Drug-policy reformers noted that Seattle has taken a progressive tack on issues like needle exchange, medical marijuana, and overdose prevention. The Obama administration has expressed support for needle-exchange programs and reportedly is reining in Drug Enforcement Administration raids against medical-marijuana providers.

Ethan Nadelmann, executive director of the Drug Policy Alliance, called Kerlikowske's selection as drug czar a "potentially transformative moment."

"Kerlikowske is clearly familiar with drug policy reforms, and has not been a forceful opponent," according to Nadelmann. "Although a police chief may not be an ideal pick, given President Obama's call for 'shifting the paradigm, shifting the model, so that we focus more on a public health approach,' we remain hopeful that he has the potential to provide much needed national leadership in implementing the president's campaign commitments."

Saturday, February 14, 2009

Harm Reduction Coalition Policy Update: The Obama Administration, Federal Ban on Syringe Exchange

Dear Colleagues:

Here is the first issue of the Harm Reduction Coalition Policy Newsletter.

It features an update on the Mental Health and Substance Use Professionals Sign-on Letter to President Obama that many of you signed. I have heard through the grapevine that politicians and drug policy people on all sides of the debate and at the highest levels were very aware of our efforts and the letter may have played a role in Rep. Ramstad not being selected for the Drug Czar position. You may have heard that Gil Kerlikowske, former police chief of Seattle was just selected for the Drug Czar position. While not a public health or substance use treatment specialist, there seem to be many good things to say about him including that while he was Seattle's police chief, he policed a city with some of the most progressive drug policy in the country turning from a criminal justice to a public health approach to substance use.

For those of you who haven't yet, there is still time to sign on to the letter to put in a vote for science and rationality rather than ideology at the helm of SAMHSA. The director of SAMHSA has not yet been selected. Visit my blog accessed on my website on the lower left of the homepage to read letters and journalists' opinions about this issue.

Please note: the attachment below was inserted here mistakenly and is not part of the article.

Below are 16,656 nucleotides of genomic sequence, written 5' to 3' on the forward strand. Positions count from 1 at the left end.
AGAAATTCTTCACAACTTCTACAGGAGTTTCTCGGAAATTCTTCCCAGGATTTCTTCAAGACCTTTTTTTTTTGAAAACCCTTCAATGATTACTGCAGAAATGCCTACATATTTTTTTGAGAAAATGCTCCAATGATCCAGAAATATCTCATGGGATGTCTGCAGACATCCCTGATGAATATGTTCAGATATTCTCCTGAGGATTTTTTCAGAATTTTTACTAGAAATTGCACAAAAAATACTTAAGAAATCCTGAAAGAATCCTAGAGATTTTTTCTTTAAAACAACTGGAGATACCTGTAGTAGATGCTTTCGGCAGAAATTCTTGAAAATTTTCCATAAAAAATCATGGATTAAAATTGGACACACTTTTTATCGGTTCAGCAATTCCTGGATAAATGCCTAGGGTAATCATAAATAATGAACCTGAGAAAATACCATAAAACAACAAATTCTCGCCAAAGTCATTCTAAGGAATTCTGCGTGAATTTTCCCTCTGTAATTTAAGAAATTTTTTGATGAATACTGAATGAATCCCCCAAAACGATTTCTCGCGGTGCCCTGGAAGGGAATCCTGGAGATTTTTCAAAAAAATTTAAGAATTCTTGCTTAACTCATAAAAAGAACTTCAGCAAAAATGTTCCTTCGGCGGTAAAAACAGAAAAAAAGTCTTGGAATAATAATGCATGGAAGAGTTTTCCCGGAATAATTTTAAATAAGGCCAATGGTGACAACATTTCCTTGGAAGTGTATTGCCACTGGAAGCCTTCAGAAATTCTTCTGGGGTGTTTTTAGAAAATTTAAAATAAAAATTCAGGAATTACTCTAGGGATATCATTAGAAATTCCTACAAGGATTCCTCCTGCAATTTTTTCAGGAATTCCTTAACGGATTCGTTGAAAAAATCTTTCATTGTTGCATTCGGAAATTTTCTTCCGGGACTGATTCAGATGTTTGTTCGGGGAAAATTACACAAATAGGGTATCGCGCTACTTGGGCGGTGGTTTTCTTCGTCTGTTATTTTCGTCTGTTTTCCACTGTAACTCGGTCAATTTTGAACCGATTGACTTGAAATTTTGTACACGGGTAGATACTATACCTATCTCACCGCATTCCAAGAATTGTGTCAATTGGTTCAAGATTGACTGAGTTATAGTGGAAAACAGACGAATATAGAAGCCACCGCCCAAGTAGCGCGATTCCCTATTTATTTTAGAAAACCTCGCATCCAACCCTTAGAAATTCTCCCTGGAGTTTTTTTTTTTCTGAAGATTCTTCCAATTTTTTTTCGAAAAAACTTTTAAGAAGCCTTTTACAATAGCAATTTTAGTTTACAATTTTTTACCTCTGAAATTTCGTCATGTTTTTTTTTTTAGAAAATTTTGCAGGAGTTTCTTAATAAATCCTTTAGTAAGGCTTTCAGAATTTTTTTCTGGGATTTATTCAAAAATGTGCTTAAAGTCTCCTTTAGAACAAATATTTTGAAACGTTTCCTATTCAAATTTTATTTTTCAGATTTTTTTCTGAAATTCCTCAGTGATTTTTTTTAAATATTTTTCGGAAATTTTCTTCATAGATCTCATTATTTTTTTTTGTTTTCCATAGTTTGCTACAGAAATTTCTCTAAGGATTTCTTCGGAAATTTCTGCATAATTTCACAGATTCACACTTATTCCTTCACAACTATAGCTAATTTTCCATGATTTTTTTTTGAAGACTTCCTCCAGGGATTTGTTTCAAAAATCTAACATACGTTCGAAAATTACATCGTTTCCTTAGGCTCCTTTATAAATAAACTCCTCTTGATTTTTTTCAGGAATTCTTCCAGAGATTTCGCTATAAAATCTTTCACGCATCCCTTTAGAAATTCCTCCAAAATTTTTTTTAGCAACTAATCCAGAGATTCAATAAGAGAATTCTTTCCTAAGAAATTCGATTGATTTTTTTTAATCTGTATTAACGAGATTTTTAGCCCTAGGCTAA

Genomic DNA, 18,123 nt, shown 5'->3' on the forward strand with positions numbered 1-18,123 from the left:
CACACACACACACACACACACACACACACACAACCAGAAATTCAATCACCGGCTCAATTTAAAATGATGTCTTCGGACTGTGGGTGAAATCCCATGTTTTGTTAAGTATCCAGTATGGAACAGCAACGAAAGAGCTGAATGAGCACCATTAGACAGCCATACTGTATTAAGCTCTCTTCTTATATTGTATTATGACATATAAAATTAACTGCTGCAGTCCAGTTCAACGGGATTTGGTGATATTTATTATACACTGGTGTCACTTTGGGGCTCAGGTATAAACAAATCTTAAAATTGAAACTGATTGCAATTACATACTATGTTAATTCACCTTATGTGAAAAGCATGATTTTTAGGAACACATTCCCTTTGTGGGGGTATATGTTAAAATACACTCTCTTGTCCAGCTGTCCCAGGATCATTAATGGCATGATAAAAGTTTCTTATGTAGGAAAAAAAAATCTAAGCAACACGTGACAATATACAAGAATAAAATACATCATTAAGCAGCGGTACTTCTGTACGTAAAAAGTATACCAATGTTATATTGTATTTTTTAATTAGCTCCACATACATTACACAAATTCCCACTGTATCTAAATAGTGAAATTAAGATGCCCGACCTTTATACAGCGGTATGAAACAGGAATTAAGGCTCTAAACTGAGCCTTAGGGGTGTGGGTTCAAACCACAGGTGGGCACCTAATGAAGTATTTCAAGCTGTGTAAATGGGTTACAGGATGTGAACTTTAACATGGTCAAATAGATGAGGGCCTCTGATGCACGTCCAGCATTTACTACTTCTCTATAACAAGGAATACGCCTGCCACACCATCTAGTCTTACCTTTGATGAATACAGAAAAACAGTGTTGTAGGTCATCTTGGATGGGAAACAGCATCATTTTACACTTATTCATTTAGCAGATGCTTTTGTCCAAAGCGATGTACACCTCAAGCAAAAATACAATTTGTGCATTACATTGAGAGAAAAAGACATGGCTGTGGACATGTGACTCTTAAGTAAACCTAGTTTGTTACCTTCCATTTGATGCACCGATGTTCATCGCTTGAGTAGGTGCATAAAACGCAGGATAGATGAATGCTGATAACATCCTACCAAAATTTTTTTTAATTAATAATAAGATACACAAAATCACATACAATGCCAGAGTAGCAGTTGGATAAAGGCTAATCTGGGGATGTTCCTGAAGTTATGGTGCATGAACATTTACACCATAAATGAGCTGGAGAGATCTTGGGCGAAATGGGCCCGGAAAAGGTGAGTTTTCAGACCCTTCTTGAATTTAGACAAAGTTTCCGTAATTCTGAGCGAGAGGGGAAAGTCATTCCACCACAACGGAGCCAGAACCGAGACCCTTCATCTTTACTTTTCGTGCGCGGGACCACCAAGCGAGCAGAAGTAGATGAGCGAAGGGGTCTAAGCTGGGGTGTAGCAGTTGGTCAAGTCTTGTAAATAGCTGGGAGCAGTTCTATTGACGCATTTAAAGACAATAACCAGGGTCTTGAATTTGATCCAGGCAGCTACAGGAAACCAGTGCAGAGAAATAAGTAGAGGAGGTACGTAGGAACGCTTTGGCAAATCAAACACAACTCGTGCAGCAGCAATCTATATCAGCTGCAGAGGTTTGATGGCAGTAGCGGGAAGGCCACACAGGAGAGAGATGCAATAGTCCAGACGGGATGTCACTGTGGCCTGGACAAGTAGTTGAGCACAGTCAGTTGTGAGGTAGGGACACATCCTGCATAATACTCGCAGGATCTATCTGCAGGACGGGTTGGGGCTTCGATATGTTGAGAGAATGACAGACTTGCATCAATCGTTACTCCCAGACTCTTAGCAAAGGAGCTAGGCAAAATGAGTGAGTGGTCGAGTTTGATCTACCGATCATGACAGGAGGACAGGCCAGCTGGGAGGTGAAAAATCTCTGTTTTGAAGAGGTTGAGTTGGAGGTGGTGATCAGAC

Sign the letter if you agree with our position! And, please forward this to others whom you think may be interested in the issue. This is an ongoing work in progress. As Russell Simons said at a recent conference at the New York Academy of Medicine, We elected them on their promises and now we need to keep the heat up to make them follow through!


Andrew Tatarsky, PhD
Harm Reduction Psychotherapy and Training Associates
New York City


Harm Reduction Coalition Policy Update, February 2009

Special Federal Edition

A new administration and a new Congress promise new opportunities for harm reduction advocates. This inaugural edition of the Harm Reduction Coalition Policy Update will map out some of the possibilities.

Inside This issue:

  • The Obama Administration
  • Federal Ban on Syringe Exchange
  • Harm Reduction In the News

Click here to view online PDF of newsletter w/ photographs


Sign of the times: “The President also supports lifting the federal ban on needle exchange, which could dramatically reduce rates of infection among drug users.”-- posted on the White House website as soon as President Obama was sworn in to office.

Officials and key staff in federal agencies charged with tackling drug user health issues have for years kept harm reduction at arms length, with issues such as syringe exchange treated as politically radioactive. The Obama administration offers hope that harm reduction will finally have a place in the policies and priorities of federal government, after years of dismissal, silence, distortion, and suppression.

At this time, permanent appointments to key posts – the directors for the CDC (Centers for Disease Control and Prevention), SAMHSA (Substance Abuse and Mental Health Services Administration), and the ONDCP (Office of National Drug Control Policy), and the U.S. Global AIDS Coordinator – have not been announced.